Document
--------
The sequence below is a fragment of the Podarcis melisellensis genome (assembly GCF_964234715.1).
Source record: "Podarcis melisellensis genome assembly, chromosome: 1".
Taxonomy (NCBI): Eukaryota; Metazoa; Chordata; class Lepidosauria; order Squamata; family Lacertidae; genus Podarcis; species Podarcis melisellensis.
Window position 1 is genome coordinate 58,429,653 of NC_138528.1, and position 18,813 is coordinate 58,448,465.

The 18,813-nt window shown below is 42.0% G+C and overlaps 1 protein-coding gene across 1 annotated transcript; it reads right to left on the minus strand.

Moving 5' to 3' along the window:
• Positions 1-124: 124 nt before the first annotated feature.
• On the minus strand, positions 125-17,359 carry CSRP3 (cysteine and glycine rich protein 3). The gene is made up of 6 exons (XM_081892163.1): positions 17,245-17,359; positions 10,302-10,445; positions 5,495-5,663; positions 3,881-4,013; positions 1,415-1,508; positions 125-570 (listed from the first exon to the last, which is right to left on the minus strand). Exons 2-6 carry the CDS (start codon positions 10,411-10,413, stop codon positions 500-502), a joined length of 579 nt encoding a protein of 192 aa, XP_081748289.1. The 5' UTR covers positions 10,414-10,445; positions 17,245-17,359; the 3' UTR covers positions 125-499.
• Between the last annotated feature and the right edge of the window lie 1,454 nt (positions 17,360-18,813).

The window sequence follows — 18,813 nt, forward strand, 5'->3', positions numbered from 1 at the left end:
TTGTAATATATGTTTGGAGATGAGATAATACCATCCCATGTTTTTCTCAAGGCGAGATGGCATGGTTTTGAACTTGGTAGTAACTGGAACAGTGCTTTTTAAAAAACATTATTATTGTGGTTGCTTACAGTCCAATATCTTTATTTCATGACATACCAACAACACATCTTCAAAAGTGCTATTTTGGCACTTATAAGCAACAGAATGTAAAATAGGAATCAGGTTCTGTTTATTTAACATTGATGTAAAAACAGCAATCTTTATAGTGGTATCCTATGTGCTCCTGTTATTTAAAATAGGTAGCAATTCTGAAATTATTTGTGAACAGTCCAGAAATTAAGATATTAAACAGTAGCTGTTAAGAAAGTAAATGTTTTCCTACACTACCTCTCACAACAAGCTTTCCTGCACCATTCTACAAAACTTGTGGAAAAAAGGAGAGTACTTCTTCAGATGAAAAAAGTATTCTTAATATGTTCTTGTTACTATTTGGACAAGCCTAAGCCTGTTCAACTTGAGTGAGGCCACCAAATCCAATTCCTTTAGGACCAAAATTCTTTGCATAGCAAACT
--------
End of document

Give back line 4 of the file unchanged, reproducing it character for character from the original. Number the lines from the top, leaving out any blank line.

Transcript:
Window position 1 is genome coordinate 58,429,653 of NC_138528.1, and position 18,813 is coordinate 58,448,465.